The Importance of Inheritance Tax Planning

If you’ve worked hard all your life to provide for your loved ones after you’re gone, inheritance planning is essential to ensuring your family reaps the full benefit of your estate. Expert inheritance planning advice can ensure the right amount of money reaches the right people at the right time, with the least amount lost due to inheritance tax. In this article, Acumen Financial Partnership explains the importance of inheritance tax planning.

What is inheritance tax?

They say the only certainties in life are death and taxes. Well, in the case of inheritance tax (IHT), both of these eventualities are closely intertwined. When you die, a proportion of your estate – in other words, your money, property and possessions – could be taxed at a rate of 40%. This is applicable to any part of your estate that exceeds the current £325,000 tax-free threshold, which is known as the ‘nil-rate band’.

For instance, if your estate is worth £500,000 the Inheritance Tax bill will be 40% of £175,000. However, there won’t be any inheritance tax to pay if the value of your estate is below the nil-rate band or you leave everything above the threshold to your spouse, civil partner, a charity or a community amateur sports club. If you give away your home to your children or grandchildren your threshold can increase to £500,000.

Any unused threshold may be transferred to a surviving spouse or civil partner. In theory, this means a couple’s combined threshold can be as much as £1 million. However, there are some complex criteria in practice. The person dealing with the estate, known as the ‘executor’ if there’s a will is the person who is responsible for paying any funds from your estate to pay Inheritance Tax to HMRC.

How much is IHT worth to the government?

According to government figures, HM Revenues and Customs collected £5.4 billion in IHT receipts during the tax year 2020 to 2021, which was a 4% increase (£190 million) on the previous tax year. These figures are expected to continue rising following the chancellor’s decision to freeze the nil-rate band until 2026 and with soaring house prices tipping more and more estates over the current £325,000 tax-free threshold.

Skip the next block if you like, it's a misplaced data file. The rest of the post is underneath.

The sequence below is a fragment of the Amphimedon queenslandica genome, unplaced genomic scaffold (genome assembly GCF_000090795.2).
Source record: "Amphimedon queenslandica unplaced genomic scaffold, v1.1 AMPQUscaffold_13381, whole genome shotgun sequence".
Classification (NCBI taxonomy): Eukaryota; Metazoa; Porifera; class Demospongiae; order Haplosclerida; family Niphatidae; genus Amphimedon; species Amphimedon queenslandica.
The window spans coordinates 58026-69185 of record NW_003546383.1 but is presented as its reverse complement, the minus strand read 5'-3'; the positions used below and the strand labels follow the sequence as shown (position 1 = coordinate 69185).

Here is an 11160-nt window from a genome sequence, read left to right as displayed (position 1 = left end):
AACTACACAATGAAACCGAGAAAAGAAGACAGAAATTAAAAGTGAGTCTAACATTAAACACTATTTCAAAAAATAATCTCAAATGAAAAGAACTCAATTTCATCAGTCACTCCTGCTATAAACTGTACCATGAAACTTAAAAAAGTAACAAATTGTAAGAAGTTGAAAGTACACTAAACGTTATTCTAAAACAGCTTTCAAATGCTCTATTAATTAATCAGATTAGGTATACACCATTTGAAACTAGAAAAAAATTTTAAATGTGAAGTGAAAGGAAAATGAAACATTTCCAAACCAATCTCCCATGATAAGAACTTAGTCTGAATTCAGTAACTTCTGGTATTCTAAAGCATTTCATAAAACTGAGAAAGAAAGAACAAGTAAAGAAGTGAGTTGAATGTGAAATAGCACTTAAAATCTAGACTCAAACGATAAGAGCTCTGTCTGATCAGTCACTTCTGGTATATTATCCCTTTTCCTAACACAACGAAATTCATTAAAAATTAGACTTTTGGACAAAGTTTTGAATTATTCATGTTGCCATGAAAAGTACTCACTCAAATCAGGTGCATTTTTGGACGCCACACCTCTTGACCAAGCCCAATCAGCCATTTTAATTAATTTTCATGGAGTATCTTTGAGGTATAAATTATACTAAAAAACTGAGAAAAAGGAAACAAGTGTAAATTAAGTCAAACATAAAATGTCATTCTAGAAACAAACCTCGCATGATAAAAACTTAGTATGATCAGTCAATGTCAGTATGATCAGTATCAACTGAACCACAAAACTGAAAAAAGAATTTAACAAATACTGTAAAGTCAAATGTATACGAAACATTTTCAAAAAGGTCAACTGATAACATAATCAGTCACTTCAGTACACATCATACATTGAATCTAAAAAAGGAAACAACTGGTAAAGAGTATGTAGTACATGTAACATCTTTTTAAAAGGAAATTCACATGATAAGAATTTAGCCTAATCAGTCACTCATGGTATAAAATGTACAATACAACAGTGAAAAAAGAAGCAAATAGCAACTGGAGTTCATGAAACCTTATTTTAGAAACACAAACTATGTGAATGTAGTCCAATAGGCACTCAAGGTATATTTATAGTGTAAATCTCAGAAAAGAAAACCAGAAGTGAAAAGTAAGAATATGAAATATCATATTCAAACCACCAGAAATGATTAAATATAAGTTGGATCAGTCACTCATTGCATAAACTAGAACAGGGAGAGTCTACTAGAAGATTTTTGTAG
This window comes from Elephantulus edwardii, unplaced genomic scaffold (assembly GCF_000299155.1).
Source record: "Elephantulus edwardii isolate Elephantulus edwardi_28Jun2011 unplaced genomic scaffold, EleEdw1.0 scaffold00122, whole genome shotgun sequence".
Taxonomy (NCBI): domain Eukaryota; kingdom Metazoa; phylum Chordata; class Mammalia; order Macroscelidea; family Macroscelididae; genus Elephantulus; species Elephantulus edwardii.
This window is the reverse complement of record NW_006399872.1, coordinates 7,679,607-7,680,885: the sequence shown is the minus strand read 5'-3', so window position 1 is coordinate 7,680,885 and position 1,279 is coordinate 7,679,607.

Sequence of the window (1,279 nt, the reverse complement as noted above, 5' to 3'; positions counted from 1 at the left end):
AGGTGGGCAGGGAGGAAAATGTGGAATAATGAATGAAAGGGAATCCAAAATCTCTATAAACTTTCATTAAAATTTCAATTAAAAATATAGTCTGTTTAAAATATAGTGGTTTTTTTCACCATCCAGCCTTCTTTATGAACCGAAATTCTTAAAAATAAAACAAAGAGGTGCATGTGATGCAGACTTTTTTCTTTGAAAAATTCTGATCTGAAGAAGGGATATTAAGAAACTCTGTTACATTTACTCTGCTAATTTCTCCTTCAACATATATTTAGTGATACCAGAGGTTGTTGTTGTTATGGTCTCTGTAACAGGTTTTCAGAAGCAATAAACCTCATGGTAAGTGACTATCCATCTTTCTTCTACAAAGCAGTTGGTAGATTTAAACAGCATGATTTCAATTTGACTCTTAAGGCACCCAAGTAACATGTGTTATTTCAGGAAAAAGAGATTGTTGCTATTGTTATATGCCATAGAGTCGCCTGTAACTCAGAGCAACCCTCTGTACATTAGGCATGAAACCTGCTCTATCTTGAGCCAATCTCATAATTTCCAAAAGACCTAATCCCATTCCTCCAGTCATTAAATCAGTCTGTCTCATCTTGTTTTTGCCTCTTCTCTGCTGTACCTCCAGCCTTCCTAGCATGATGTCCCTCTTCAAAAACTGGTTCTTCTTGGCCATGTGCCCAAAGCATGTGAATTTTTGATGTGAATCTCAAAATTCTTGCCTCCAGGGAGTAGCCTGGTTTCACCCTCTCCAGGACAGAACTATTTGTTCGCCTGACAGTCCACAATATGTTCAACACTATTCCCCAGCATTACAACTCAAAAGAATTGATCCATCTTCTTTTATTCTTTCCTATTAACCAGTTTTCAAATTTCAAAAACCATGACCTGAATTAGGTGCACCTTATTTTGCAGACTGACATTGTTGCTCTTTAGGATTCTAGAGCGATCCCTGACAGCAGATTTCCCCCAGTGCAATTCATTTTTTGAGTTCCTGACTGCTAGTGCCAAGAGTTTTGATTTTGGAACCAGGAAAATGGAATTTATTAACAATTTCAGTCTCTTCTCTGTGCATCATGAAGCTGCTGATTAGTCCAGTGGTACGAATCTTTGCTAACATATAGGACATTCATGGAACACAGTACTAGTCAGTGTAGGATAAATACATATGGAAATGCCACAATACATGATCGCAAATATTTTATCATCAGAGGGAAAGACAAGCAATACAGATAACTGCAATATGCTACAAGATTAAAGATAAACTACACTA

“IHT receipts have increased as a share of GDP since 2009-10, mainly due to rises in asset prices,” according to the Office for Budget Responsibility. “Residential property makes up the largest share of most estates and average house prices have risen by more than 40 per cent in that period. The rise also reflects significant fiscal drag as the IHT threshold has remained at £325,000 since 2009.” As you can see, IHT is a major source of revenue for the government and will continue to be so for the foreseeable future.

What is inheritance planning?

Inheritance planning or estate planning can help you to ensure your family is cared for once you’ve passed, with your wealth distributed efficiently and with the least amount of tax liabilities. “Estate Planning is often pushed to the bottom of the ‘to-do list’,” says Angela Maher, Managing Director at Acumen Financial Partnership. “But it can provide much-needed peace of mind that loved ones will be financially stable after your death. Most people feel that the biggest beneficiary from their hard work should be their family; all too often the biggest slice goes to the taxman.”

“At Acumen, our financial planners and advisers work closely with you to optimise the estate and inheritance tax (IHT) planning aspects of your will. We can advise on the various tax implications and suggest ways to improve the role of your pension scheme in your estate planning. Not to mention providing inheritance planning tips on everything from trusts to lifetime gifts, life assurance policies and powers of attorney.”

For tailor-made inheritance planning advice, please contact Acumen today by calling 0151 520 4353 or email us at [email protected].

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